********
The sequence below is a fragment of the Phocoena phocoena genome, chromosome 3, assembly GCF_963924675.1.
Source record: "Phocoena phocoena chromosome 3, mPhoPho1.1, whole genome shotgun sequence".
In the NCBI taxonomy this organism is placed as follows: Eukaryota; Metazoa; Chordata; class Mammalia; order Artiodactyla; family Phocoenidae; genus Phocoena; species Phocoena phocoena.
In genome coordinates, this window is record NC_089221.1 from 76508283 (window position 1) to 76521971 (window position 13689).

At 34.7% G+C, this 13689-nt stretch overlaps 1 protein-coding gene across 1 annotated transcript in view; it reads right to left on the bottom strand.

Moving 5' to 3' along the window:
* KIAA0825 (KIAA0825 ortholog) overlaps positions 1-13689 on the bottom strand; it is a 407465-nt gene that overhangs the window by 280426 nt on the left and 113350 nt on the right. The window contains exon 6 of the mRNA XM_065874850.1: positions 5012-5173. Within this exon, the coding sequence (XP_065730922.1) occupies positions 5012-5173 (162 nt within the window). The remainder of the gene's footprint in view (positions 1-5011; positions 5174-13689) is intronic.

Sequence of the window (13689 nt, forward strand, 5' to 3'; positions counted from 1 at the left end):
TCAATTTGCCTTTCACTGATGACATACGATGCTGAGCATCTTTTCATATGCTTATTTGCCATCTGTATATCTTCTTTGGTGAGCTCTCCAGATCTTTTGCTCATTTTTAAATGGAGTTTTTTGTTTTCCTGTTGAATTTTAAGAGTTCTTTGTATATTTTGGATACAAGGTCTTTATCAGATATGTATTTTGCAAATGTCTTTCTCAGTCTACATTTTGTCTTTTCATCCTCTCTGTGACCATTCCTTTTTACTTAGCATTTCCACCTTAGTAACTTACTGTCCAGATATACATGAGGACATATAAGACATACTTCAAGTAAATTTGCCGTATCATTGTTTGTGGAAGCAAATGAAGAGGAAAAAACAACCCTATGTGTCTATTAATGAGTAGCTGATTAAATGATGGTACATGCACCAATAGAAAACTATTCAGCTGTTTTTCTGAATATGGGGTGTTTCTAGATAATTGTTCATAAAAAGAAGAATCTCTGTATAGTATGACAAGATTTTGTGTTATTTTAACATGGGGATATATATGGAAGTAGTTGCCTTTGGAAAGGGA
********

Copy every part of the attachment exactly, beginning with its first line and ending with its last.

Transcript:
The sequence below is a fragment of the Phocoena phocoena genome, chromosome 3, assembly GCF_963924675.1.
Source record: "Phocoena phocoena chromosome 3, mPhoPho1.1, whole genome shotgun sequence".
In the NCBI taxonomy this organism is placed as follows: Eukaryota; Metazoa; Chordata; class Mammalia; order Artiodactyla; family Phocoenidae; genus Phocoena; species Phocoena phocoena.
In genome coordinates, this window is record NC_089221.1 from 76508283 (window position 1) to 76521971 (window position 13689).

At 34.7% G+C, this 13689-nt stretch overlaps 1 protein-coding gene across 1 annotated transcript in view; it reads right to left on the bottom strand.

Moving 5' to 3' along the window:
* KIAA0825 (KIAA0825 ortholog) overlaps positions 1-13689 on the bottom strand; it is a 407465-nt gene that overhangs the window by 280426 nt on the left and 113350 nt on the right. The window contains exon 6 of the mRNA XM_065874850.1: positions 5012-5173. Within this exon, the coding sequence (XP_065730922.1) occupies positions 5012-5173 (162 nt within the window). The remainder of the gene's footprint in view (positions 1-5011; positions 5174-13689) is intronic.

Sequence of the window (13689 nt, forward strand, 5' to 3'; positions counted from 1 at the left end):
TCAATTTGCCTTTCACTGATGACATACGATGCTGAGCATCTTTTCATATGCTTATTTGCCATCTGTATATCTTCTTTGGTGAGCTCTCCAGATCTTTTGCTCATTTTTAAATGGAGTTTTTTGTTTTCCTGTTGAATTTTAAGAGTTCTTTGTATATTTTGGATACAAGGTCTTTATCAGATATGTATTTTGCAAATGTCTTTCTCAGTCTACATTTTGTCTTTTCATCCTCTCTGTGACCATTCCTTTTTACTTAGCATTTCCACCTTAGTAACTTACTGTCCAGATATACATGAGGACATATAAGACATACTTCAAGTAAATTTGCCGTATCATTGTTTGTGGAAGCAAATGAAGAGGAAAAAACAACCCTATGTGTCTATTAATGAGTAGCTGATTAAATGATGGTACATGCACCAATAGAAAACTATTCAGCTGTTTTTCTGAATATGGGGTGTTTCTAGATAATTGTTCATAAAAAGAAGAATCTCTGTATAGTATGACAAGATTTTGTGTTATTTTAACATGGGGATATATATGGAAGTAGTTGCCTTTGGAAAGGGA